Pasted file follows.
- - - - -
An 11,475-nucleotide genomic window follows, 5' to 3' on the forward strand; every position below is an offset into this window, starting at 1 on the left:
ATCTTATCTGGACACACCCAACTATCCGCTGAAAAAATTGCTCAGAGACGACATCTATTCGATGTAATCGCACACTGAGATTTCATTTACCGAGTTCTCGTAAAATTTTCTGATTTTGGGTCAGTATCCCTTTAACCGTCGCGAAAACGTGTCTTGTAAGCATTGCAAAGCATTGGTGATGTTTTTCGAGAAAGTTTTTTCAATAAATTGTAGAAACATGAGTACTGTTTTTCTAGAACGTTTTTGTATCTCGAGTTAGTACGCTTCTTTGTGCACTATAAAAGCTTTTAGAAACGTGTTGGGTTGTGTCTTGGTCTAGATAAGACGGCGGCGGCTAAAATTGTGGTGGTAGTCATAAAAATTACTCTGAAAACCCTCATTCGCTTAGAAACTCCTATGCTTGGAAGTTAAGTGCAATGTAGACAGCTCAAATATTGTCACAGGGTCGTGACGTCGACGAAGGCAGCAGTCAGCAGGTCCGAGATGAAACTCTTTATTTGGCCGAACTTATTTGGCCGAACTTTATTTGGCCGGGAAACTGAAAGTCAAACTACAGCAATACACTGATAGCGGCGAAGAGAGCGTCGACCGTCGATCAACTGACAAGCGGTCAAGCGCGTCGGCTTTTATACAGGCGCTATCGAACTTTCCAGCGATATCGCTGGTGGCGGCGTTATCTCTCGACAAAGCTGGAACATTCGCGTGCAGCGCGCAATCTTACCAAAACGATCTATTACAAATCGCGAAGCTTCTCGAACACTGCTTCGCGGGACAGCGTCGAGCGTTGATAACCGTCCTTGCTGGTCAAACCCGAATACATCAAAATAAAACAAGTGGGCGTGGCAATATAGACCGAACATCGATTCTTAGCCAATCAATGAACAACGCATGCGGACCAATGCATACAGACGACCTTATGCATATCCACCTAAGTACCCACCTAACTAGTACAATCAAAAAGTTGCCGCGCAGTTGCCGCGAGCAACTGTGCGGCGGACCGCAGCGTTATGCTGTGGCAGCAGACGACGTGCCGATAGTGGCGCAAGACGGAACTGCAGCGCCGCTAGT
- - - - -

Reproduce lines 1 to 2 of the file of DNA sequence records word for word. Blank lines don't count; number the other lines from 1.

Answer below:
An 11,475-nucleotide genomic window follows, 5' to 3' on the forward strand; every position below is an offset into this window, starting at 1 on the left:
ATCTTATCTGGACACACCCAACTATCCGCTGAAAAAATTGCTCAGAGACGACATCTATTCGATGTAATCGCACACTGAGATTTCATTTACCGAGTTCTCGTAAAATTTTCTGATTTTGGGTCAGTATCCCTTTAACCGTCGCGAAAACGTGTCTTGTAAGCATTGCAAAGCATTGGTGATGTTTTTCGAGAAAGTTTTTTCAATAAATTGTAGAAACATGAGTACTGTTTTTCTAGAACGTTTTTGTATCTCGAGTTAGTACGCTTCTTTGTGCACTATAAAAGCTTTTAGAAACGTGTTGGGTTGTGTCTTGGTCTAGATAAGACGGCGGCGGCTAAAATTGTGGTGGTAGTCATAAAAATTACTCTGAAAACCCTCATTCGCTTAGAAACTCCTATGCTTGGAAGTTAAGTGCAATGTAGACAGCTCAAATATTGTCACAGGGTCGTGACGTCGACGAAGGCAGCAGTCAGCAGGTCCGAGATGAAACTCTTTATTTGGCCGAACTTATTTGGCCGAACTTTATTTGGCCGGGAAACTGAAAGTCAAACTACAGCAATACACTGATAGCGGCGAAGAGAGCGTCGACCGTCGATCAACTGACAAGCGGTCAAGCGCGTCGGCTTTTATACAGGCGCTATCGAACTTTCCAGCGATATCGCTGGTGGCGGCGTTATCTCTCGACAAAGCTGGAACATTCGCGTGCAGCGCGCAATCTTACCAAAACGATCTATTACAAATCGCGAAGCTTCTCGAACACTGCTTCGCGGGACAGCGTCGAGCGTTGATAACCGTCCTTGCTGGTCAAACCCGAATACATCAAAATAAAACAAGTGGGCGTGGCAATATAGACCGAACATCGATTCTTAGCCAATCAATGAACAACGCATGCGGACCAATGCATACAGACGACCTTATGCATATCCACCTAAGTACCCACCTAACTAGTACAATCAAAAAGTTGCCGCGCAGTTGCCGCGAGCAACTGTGCGGCGGACCGCAGCGTTATGCTGTGGCAGCAGACGACGTGCCGATAGTGGCGCAAGACGGAACTGCAGCGCCGCTAGT